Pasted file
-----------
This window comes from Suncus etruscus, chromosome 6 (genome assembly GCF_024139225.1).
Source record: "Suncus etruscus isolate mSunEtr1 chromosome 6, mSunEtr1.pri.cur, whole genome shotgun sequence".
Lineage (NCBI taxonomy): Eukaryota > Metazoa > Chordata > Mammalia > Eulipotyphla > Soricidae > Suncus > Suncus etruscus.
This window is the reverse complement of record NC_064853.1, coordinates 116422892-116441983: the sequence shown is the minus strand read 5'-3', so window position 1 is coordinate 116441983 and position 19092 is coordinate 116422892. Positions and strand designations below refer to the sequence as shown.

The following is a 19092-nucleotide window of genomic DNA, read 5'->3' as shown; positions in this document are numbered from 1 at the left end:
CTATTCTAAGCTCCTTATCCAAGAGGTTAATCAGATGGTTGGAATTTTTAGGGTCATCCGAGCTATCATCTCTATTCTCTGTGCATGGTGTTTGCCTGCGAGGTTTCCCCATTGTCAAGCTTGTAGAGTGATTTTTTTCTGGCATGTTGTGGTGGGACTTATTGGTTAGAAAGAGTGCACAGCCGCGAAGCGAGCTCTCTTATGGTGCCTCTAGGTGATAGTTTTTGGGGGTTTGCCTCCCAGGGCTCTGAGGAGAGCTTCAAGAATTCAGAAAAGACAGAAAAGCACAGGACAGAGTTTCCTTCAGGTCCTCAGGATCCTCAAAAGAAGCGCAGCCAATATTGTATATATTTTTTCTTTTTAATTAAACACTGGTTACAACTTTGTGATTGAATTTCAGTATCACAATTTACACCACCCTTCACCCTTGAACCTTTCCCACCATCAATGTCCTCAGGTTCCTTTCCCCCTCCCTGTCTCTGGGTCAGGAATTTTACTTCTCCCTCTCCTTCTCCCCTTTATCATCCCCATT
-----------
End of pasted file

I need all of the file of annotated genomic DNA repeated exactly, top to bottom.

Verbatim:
This window comes from Suncus etruscus, chromosome 6 (genome assembly GCF_024139225.1).
Source record: "Suncus etruscus isolate mSunEtr1 chromosome 6, mSunEtr1.pri.cur, whole genome shotgun sequence".
Lineage (NCBI taxonomy): Eukaryota > Metazoa > Chordata > Mammalia > Eulipotyphla > Soricidae > Suncus > Suncus etruscus.
This window is the reverse complement of record NC_064853.1, coordinates 116422892-116441983: the sequence shown is the minus strand read 5'-3', so window position 1 is coordinate 116441983 and position 19092 is coordinate 116422892. Positions and strand designations below refer to the sequence as shown.

The following is a 19092-nucleotide window of genomic DNA, read 5'->3' as shown; positions in this document are numbered from 1 at the left end:
CTATTCTAAGCTCCTTATCCAAGAGGTTAATCAGATGGTTGGAATTTTTAGGGTCATCCGAGCTATCATCTCTATTCTCTGTGCATGGTGTTTGCCTGCGAGGTTTCCCCATTGTCAAGCTTGTAGAGTGATTTTTTTCTGGCATGTTGTGGTGGGACTTATTGGTTAGAAAGAGTGCACAGCCGCGAAGCGAGCTCTCTTATGGTGCCTCTAGGTGATAGTTTTTGGGGGTTTGCCTCCCAGGGCTCTGAGGAGAGCTTCAAGAATTCAGAAAAGACAGAAAAGCACAGGACAGAGTTTCCTTCAGGTCCTCAGGATCCTCAAAAGAAGCGCAGCCAATATTGTATATATTTTTTCTTTTTAATTAAACACTGGTTACAACTTTGTGATTGAATTTCAGTATCACAATTTACACCACCCTTCACCCTTGAACCTTTCCCACCATCAATGTCCTCAGGTTCCTTTCCCCCTCCCTGTCTCTGGGTCAGGAATTTTACTTCTCCCTCTCCTTCTCCCCTTTATCATCCCCATT